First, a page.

RIP: Dr. Robert McClelland, the most important JFK witness

Dr. Robert McClelland saw JFK’s wounds up close on November 22, 1963.

Dr. Robert McClelland, the surgeon who oversaw the effort to save President Kennedy’s life in 1963, died earlier this month at age 89.  In his interviews, you sense a man of considerable dignity, humility, and integrity. It comes as no surprise that he self-published an anthology of writings on surgery to which thousands of doctors subscribed. He was both a teacher and doctor, an instructor and  a healer. And it is those qualities that make McClelland one of the most important witnesses to JFK’s assassination.

In 1963, McClelland was 34 years old. He had just become the chief of surgery at Dallas’s Parkland Hospital. When the mortally wounded JFK was brought to Trauma Room One, McClelland stood over the dying president and participated in the efforts to save him. He observed the president’s fatal head wound for about 10 minutes from a distance of less than two feet.

“My God,” he recalled saying to his colleagues. “Have you seen the back of his head. There’s a wound in the back of his head that’s about five inches in diameter.”

After about ten minutes, Kennedy’s breathing and heartbeat ceased. The Secret Service came and took the body away.

‘From the grassy knoll’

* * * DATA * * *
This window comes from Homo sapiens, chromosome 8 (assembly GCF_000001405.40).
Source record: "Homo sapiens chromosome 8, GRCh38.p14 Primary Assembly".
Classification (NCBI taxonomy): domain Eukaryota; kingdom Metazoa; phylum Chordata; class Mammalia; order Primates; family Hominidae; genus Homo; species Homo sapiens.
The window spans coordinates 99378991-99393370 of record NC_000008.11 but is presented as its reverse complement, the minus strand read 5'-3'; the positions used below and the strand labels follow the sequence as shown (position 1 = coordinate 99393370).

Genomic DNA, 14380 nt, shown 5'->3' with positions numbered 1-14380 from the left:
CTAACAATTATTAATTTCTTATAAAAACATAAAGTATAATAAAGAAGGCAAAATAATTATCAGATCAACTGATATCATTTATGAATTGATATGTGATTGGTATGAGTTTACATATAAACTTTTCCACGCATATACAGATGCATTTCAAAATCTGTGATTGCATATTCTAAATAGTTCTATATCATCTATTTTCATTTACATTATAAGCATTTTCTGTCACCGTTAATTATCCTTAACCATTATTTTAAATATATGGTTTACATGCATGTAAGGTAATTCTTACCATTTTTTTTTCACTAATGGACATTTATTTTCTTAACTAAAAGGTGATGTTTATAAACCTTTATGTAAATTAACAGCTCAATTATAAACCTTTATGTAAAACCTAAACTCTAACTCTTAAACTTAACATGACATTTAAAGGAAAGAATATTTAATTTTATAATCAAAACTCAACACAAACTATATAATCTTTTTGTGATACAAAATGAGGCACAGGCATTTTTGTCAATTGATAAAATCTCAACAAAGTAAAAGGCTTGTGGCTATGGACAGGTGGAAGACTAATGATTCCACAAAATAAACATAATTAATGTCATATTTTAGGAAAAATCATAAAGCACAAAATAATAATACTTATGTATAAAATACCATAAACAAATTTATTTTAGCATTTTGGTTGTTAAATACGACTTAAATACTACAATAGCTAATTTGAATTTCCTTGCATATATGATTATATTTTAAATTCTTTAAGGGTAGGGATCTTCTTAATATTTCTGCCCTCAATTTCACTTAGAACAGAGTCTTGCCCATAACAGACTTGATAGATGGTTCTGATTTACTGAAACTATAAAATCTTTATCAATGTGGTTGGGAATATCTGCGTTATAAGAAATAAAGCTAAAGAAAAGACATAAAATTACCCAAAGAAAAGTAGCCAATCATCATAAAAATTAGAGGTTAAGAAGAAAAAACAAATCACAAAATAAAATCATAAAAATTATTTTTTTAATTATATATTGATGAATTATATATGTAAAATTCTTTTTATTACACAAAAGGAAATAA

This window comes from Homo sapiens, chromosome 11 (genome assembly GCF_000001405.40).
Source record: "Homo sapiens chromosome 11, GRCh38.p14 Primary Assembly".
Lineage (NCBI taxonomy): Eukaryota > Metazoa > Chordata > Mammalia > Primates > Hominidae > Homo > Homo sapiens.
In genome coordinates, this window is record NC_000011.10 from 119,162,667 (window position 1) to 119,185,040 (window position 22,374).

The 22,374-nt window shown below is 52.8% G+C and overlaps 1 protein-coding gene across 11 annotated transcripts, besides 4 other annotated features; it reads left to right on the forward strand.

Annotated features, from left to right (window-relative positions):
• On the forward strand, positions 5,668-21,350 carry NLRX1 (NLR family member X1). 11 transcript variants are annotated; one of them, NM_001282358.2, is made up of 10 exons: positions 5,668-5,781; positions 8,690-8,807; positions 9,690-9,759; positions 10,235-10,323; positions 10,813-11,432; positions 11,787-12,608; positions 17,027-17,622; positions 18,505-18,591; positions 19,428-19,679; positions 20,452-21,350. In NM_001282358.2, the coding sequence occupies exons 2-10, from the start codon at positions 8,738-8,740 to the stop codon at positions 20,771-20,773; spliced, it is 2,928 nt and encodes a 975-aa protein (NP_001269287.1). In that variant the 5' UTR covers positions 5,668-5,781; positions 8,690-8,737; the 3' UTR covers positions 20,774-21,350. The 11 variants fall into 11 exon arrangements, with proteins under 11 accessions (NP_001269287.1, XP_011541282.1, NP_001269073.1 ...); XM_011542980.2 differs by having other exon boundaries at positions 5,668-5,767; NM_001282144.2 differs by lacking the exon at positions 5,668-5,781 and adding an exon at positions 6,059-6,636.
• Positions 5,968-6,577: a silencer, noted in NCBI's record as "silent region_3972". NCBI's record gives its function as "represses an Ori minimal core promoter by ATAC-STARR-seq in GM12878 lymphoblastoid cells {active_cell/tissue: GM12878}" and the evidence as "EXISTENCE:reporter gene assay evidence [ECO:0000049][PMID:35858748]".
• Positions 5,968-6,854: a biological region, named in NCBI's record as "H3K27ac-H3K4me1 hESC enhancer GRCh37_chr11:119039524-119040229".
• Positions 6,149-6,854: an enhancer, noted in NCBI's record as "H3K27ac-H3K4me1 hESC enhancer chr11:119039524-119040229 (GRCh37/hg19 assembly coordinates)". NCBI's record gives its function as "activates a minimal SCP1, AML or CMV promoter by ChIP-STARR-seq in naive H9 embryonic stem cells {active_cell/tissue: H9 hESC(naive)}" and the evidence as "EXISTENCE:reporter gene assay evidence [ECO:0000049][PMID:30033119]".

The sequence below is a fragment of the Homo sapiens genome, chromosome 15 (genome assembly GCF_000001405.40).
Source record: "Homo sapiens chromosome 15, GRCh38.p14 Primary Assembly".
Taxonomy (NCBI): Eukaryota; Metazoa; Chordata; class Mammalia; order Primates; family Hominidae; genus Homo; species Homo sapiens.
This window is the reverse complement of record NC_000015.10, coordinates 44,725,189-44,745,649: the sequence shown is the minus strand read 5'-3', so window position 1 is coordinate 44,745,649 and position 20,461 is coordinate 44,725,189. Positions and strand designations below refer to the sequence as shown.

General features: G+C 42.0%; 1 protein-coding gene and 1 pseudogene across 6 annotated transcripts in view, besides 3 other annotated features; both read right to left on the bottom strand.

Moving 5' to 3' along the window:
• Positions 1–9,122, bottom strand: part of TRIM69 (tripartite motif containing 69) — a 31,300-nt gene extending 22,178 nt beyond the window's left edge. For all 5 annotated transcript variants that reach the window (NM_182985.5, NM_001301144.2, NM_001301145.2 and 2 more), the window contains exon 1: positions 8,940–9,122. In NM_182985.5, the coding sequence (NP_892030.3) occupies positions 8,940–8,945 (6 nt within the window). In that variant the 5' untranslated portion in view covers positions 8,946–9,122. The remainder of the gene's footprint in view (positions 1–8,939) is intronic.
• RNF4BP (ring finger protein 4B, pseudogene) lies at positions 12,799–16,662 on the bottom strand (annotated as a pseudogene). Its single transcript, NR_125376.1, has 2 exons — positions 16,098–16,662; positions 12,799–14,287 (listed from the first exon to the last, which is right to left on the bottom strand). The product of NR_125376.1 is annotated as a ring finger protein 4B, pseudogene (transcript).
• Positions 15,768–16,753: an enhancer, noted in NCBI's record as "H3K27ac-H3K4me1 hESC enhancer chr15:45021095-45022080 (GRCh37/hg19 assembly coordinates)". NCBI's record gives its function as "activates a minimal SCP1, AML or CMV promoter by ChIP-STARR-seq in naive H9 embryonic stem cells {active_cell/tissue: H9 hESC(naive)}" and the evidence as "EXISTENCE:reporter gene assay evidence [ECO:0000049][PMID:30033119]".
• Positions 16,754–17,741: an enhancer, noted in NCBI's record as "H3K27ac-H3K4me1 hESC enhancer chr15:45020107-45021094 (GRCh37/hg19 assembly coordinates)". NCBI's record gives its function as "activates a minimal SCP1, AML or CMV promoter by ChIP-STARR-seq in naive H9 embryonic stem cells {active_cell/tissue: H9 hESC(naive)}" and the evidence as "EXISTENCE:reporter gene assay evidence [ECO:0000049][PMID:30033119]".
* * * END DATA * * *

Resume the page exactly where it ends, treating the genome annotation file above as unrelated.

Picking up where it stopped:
McClelland concluded, on the basis of what he saw that day, and what he saw in a home movie of the assassination taken by a bystander, that Kennedy had been struck by a gunshot fired from in front, not behind.

“That bullet came from the grassy knoll, the picket fence,” McClelland said of the fatal shot, referring to the area in front of the presidential motorcade at the moment the shots rang out.

Dr. McClelland indicates where President Kennedy was fatally wounded.

How the New York Times handled McClelland’s eye-witness testimony is a textbook case of the journalism profession’s strange approach to the JFK assassination story. McClelland was a superb witness. Only one trained medical professional (his friend and colleague Dr. Kemp Clark) had a close a view of Kennedy’s head wound so soon after he was shot. McClelland went on to a distinguished career.